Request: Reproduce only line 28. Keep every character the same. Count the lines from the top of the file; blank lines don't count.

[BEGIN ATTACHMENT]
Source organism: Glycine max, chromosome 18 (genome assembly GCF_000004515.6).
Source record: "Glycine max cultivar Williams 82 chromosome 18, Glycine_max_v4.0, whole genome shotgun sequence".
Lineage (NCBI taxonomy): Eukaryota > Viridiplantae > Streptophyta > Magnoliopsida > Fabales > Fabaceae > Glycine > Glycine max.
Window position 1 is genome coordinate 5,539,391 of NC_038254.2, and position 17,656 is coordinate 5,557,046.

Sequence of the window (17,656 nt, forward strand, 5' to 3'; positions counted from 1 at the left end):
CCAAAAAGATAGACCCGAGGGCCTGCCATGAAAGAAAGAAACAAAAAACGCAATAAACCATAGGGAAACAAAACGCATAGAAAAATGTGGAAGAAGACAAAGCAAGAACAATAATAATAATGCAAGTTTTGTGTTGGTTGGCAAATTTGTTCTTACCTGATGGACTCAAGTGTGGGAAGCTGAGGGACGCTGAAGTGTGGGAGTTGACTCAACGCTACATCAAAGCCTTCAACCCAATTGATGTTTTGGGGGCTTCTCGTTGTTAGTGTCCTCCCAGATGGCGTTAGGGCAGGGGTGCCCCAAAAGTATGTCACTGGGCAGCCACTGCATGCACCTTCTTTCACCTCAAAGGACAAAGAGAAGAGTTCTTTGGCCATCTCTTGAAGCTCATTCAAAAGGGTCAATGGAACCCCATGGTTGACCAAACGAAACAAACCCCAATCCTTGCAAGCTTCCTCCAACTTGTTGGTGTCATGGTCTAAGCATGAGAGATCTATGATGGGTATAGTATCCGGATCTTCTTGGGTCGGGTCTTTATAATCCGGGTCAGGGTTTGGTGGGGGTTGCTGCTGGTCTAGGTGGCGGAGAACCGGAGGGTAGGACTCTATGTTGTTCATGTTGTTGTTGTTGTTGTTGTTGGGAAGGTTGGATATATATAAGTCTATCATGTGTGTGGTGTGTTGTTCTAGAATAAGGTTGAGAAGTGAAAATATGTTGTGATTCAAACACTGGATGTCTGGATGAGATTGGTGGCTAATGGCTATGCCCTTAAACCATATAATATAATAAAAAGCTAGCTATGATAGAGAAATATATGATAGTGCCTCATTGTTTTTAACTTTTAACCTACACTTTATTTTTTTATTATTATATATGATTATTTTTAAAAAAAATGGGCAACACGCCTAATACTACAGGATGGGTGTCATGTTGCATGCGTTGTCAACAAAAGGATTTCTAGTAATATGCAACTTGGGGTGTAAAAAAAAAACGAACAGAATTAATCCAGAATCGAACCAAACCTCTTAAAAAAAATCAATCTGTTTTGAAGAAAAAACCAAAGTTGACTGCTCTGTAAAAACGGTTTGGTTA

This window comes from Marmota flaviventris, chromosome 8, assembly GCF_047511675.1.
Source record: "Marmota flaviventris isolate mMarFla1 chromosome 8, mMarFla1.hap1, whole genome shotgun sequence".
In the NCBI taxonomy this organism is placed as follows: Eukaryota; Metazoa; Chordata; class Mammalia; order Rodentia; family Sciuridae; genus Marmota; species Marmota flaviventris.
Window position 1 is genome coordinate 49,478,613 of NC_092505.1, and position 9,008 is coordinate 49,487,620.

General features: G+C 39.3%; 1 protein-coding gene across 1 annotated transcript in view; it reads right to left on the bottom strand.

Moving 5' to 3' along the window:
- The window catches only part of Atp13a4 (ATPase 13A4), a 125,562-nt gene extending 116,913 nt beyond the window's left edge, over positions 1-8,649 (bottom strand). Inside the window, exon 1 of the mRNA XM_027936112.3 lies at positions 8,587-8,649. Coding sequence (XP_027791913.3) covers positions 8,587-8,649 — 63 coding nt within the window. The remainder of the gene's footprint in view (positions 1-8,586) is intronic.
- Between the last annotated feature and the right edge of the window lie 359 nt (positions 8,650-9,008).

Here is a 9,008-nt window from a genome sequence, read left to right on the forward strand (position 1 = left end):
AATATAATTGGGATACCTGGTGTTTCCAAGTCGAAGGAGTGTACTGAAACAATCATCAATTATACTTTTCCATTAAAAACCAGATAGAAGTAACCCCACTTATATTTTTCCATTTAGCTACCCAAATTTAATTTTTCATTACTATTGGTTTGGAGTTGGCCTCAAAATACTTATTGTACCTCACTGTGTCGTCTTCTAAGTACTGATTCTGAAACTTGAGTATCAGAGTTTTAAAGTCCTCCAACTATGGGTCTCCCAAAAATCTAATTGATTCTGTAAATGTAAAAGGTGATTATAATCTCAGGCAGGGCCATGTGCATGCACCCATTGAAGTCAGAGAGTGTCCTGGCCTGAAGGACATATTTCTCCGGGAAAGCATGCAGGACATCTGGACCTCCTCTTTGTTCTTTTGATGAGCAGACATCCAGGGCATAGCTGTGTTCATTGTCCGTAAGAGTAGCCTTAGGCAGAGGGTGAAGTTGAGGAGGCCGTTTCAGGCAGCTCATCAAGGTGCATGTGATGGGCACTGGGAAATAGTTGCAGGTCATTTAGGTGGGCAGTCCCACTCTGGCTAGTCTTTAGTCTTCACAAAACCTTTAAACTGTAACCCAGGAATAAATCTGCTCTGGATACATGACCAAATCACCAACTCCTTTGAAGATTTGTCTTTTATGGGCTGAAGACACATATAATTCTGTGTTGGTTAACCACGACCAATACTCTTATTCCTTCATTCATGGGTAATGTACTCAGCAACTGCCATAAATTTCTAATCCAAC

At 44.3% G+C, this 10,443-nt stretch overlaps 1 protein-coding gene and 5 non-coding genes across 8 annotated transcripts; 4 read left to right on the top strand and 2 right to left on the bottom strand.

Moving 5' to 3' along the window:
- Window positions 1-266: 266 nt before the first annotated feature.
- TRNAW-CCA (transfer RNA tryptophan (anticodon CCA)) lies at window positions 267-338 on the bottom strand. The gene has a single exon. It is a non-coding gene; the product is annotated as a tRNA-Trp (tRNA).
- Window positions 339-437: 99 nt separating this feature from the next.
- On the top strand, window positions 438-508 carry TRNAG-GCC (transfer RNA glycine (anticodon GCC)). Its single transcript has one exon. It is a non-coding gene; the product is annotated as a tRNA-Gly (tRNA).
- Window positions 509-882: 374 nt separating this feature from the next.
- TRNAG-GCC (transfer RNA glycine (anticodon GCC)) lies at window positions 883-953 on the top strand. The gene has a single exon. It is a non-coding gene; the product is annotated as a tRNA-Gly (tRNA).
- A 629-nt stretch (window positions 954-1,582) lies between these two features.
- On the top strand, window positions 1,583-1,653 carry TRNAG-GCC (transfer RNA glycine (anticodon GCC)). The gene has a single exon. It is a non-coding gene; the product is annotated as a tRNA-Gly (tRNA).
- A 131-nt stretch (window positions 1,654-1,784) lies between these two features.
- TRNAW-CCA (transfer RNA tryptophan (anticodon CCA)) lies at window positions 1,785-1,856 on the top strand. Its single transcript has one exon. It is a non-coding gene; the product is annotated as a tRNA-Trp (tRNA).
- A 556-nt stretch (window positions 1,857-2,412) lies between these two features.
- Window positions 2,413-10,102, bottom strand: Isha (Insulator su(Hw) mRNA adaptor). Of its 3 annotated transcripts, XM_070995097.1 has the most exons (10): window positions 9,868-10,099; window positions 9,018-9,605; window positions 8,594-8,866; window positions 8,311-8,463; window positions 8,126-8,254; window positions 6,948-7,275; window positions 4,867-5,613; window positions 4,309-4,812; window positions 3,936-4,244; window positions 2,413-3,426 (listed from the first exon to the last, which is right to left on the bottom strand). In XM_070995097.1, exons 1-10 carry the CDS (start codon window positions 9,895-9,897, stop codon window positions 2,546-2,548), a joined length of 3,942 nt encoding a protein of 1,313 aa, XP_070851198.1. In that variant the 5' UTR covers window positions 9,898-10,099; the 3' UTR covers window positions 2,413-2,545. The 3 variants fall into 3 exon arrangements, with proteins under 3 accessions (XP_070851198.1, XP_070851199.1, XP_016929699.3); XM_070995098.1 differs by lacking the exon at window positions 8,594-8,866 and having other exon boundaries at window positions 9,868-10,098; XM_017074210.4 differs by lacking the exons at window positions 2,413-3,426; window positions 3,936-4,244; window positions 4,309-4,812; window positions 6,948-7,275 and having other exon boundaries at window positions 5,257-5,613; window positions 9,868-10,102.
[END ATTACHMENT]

- TRNAW-CCA (transfer RNA tryptophan (anticodon CCA)) lies at window positions 1,785-1,856 on the top strand. Its single transcript has one exon. It is a non-coding gene; the product is annotated as a tRNA-Trp (tRNA).